Sheldon Currie,
The Glace Bay Miners' Museum
(1995; Breton, 2005)

Cape Breton, now a hotbed of traditional music and a vibrant community on the Atlantic coast of modern Canada, once subsisted mostly on an economy built on coal. The Glace Bay Miners' Museum is a "Glad You Aren't Here" postcard from author Sheldon Currie, who lays bare the hardships of a time not all that long ago.

The story centers on Margaret, an unusual young woman who has paid too high a price for the coal that sustains her community. Death in the pit was all too common at the time, and she has already lost a great deal. But after meeting Neil, an opinionated mad piper, she's ready to risk her heart again.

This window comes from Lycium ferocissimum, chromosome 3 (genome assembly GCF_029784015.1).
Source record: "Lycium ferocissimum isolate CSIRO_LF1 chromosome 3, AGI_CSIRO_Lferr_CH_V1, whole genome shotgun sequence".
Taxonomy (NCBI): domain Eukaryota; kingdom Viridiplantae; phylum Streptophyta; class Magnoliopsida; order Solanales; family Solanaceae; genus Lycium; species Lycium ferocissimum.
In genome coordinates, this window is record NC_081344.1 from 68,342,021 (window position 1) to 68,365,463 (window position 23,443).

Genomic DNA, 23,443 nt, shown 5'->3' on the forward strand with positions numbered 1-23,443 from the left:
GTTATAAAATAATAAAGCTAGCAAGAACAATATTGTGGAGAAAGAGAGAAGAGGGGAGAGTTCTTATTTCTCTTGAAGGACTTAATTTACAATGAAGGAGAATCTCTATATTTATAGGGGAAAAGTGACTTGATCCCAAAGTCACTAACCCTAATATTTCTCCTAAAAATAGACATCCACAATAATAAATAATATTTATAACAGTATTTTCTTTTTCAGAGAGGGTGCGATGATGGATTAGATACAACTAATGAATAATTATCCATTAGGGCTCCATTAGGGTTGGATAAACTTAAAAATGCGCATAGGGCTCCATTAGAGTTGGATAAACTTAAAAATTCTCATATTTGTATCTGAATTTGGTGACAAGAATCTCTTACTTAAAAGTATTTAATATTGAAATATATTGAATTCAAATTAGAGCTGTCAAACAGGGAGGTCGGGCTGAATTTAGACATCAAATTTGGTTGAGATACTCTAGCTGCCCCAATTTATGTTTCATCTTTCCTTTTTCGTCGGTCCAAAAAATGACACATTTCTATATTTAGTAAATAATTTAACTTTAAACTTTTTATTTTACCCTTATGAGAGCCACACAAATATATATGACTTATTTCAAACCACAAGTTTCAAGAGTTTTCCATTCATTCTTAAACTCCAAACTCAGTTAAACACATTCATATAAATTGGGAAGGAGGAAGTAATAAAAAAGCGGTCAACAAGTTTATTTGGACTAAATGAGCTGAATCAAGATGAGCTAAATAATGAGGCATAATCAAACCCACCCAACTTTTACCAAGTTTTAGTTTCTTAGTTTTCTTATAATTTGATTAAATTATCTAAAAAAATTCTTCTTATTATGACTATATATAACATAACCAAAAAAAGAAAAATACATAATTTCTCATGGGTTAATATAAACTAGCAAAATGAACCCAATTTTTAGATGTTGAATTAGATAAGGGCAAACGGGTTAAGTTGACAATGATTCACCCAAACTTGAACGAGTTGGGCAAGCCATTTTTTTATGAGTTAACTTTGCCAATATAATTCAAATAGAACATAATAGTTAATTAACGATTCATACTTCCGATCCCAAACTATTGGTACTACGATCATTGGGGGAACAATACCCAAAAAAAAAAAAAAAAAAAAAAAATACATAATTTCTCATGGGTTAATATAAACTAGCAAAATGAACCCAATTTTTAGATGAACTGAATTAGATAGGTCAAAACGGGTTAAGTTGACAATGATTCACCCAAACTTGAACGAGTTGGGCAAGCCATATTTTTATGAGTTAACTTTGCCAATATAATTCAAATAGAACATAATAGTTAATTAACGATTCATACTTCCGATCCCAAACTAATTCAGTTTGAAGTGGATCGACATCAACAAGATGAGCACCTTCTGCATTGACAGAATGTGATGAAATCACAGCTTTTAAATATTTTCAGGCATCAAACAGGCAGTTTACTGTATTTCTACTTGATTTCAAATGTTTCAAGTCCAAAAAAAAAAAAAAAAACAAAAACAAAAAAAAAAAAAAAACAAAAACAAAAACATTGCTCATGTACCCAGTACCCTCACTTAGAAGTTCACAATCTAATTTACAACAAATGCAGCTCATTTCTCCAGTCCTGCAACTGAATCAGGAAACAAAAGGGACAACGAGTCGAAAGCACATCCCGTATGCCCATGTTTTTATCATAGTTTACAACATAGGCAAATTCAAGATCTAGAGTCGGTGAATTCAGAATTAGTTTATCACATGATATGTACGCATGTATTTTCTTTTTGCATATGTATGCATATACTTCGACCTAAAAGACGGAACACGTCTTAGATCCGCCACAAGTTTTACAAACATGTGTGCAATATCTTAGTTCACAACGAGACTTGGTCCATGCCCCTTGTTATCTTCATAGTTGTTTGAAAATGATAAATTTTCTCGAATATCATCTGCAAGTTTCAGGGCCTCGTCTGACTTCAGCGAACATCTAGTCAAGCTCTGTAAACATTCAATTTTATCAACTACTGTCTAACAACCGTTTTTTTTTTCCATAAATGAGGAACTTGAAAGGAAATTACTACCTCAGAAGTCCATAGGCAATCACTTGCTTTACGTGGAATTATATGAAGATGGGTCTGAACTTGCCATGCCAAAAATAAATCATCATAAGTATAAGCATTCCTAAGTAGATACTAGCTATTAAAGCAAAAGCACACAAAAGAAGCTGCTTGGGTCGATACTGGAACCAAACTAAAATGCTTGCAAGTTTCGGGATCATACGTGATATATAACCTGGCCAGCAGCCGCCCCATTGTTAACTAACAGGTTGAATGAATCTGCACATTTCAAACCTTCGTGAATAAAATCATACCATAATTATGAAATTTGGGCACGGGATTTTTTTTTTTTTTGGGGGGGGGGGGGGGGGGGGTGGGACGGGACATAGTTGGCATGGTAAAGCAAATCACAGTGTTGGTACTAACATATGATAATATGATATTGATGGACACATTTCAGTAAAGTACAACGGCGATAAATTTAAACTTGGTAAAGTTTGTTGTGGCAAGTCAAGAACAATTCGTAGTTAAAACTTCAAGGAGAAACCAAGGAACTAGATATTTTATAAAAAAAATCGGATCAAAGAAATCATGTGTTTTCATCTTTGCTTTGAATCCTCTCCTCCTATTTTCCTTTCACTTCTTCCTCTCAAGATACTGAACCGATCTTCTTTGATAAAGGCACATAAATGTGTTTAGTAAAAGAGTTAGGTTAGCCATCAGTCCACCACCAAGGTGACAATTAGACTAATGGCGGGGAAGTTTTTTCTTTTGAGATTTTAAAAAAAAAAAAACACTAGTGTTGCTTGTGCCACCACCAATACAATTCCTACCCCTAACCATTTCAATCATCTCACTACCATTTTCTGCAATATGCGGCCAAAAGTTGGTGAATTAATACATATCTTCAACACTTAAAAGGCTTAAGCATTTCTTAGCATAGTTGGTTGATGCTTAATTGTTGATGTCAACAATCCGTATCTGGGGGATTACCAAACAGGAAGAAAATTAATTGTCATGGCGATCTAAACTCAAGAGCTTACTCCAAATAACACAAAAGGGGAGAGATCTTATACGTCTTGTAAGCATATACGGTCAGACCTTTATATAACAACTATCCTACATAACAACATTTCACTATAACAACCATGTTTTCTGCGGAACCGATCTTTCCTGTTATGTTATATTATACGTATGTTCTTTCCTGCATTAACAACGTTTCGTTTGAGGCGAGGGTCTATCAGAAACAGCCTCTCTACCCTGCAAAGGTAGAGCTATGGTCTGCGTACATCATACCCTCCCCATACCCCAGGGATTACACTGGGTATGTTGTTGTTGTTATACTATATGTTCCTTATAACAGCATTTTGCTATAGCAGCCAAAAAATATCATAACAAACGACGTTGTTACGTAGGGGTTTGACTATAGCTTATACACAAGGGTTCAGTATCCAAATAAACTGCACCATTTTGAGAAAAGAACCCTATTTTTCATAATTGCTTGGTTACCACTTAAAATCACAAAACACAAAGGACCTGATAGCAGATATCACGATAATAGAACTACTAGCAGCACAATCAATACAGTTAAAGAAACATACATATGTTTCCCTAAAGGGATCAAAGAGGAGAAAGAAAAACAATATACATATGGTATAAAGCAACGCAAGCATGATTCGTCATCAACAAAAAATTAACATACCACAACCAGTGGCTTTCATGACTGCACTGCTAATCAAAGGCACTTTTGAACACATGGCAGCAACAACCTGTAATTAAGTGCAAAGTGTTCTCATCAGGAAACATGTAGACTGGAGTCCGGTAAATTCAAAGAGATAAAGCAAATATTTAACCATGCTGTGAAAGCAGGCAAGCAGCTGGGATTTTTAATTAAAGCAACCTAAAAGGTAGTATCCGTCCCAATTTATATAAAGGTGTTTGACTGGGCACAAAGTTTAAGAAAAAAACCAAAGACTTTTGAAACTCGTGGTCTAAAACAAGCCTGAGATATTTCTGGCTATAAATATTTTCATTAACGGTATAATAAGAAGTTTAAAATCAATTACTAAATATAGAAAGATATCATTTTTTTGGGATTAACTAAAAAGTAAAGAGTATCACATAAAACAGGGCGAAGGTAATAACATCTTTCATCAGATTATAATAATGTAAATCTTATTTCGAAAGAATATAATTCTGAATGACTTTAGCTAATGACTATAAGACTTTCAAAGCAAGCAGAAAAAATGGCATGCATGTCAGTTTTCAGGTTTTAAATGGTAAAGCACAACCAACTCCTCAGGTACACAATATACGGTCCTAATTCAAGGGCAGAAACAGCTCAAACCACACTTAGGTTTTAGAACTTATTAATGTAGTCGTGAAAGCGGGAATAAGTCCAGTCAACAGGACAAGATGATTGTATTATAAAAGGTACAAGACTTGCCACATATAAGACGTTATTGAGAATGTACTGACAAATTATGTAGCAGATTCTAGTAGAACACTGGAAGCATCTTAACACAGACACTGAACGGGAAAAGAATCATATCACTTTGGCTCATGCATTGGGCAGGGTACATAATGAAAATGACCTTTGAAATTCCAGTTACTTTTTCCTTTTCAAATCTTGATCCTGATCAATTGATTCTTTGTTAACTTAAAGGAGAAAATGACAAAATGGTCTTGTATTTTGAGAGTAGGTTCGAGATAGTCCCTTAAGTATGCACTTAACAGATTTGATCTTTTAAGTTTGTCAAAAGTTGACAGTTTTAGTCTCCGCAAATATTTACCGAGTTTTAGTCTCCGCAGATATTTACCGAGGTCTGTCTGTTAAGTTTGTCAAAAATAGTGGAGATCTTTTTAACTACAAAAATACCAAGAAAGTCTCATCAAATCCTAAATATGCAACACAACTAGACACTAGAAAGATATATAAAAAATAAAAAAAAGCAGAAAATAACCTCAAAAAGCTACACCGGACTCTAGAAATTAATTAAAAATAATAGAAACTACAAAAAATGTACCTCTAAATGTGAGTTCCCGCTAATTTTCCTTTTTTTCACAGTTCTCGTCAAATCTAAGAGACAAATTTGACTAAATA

This novel is brief, but all the more dramatic for its brevity. You get to know the characters very well in a short span of pages, which makes their troubles and triumphs all the more real. An air of gloom hangs over the text, however, enough to presage the tragic events you know will come.

The story is best known to many through the 1995 film Margaret's Museum, starring Helena Bonham Carter. The book offers a different experience, though, and should be mandatory reading for anyone who's ever been touched by a taste of Cape Breton.

review by
Tom Knapp

19 January 2008

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